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Immune checkpoint inhibitors are a therapy that prevents tumors from shutting down the immune response, allowing T-cells to kill cancer cells. Checkpoint inhibitors have transformed cancer care, specifically in treating a variety of solid tumor types such as melanoma and lung cancer, by targeting the proteins PD-1 and CTLA-4. However, new advances have been made as the U.S. Food and Drug Administration recently approved a new immune checkpoint inhibitor targeting the protein LAG3. An anti-LAG3 antibody, called relatlimab, was administered in combination with the anti-PD-1 antibody nivolumab to treat advanced melanoma.

Little has been known about the structure of the LAG3 protein. In the absence of a three-dimensional structure, LAG3-based drugs must be designed “in the dark” using inefficient screening methods. A team of Moffitt researchers has become the first in the world to visualize the molecular structure of the LAG3 protein. Dr. Vince Luca, an assistant member of the Drug Discovery Department, presented their findings in an article published in Nature Immunology, describing the crystal structure of LAG3 and how it interacts with molecules produced by cancer cells.

"When I started my lab at Moffitt, I noticed a growing interest in LAG3 as an immunotherapy target," Dr. Luca said. "I was surprised at how little we knew about the LAG3 structure and its molecular mechanism, despite about 30 years of literature highlighting its role in the immune system.”

Dr. Luca and his team used X-ray crystallography to "see" the structure of the LAG3 protein at nearly atomic resolution. Moffitt’s researchers mapped out the regions of LAG3 that bound to signaling molecules FGL1 and MHCII and two different anti-LAG3 antibodies. Based on this information, the team was able to determine which antibody binding sites were ideal to inhibit LAG3 activity. They discovered how structural interactions of LAG3 and FGL1 inhibit T-cell function and found that the binding of these two molecules causes LAG3 to cluster on the surface of T-cells. The researchers theorize this may contribute to the inhibitory activity of LAG3 by blocking the T-cells from properly recognizing tumor cells.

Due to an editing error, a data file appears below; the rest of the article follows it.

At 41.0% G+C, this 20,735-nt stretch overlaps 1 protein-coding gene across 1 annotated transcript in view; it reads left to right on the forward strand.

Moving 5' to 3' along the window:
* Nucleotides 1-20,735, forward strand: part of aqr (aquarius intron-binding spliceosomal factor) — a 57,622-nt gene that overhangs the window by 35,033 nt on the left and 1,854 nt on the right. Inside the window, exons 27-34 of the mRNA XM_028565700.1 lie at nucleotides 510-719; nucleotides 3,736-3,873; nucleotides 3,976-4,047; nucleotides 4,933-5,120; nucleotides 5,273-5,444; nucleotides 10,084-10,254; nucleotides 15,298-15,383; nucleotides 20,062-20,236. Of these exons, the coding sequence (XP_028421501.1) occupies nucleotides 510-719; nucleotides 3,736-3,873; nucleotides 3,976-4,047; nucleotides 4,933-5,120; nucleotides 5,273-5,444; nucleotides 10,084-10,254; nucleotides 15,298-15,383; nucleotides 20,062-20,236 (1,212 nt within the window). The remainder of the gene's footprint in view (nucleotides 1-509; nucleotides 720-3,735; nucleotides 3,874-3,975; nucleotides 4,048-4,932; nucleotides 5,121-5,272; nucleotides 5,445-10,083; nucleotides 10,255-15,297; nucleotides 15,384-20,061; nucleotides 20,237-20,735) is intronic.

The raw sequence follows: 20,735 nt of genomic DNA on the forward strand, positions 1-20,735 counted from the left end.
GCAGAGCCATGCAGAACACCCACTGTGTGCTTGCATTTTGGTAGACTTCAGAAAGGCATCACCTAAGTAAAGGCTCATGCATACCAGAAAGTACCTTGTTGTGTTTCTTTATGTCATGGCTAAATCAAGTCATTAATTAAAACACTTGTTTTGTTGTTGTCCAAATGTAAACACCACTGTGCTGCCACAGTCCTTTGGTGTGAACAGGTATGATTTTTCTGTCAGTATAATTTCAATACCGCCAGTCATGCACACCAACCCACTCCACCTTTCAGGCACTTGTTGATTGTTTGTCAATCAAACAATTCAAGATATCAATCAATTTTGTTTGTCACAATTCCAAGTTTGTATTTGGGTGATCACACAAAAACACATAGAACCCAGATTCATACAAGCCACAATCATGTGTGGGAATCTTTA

The data reveal several important insights into the three-dimensional structure of LAG3 and how it interacts with other molecules, potentially leading to better targeted therapeutic approaches in the future.

"Collectively, our structural, epitope mapping and functional studies provide an improved framework for understanding LAG3 molecular function. In the future, additional structures of LAG3 bound to ligands and antibodies will refine our knowledge of the LAG3 signaling axis to illuminate how extracellular binding events fine-tune LAG3-mediated changes in T cell activity. In turn, such structural insights should guide the development of maximally effective LAG3-based immunotherapies," said Dr. Luca.

This study was supported by the National Institutes of Health (R35GM133482, P01AI120943, R01CA230610, P30CA076292), the V Foundation for Cancer Research and the Rita Allen Foundation Scholars Program.

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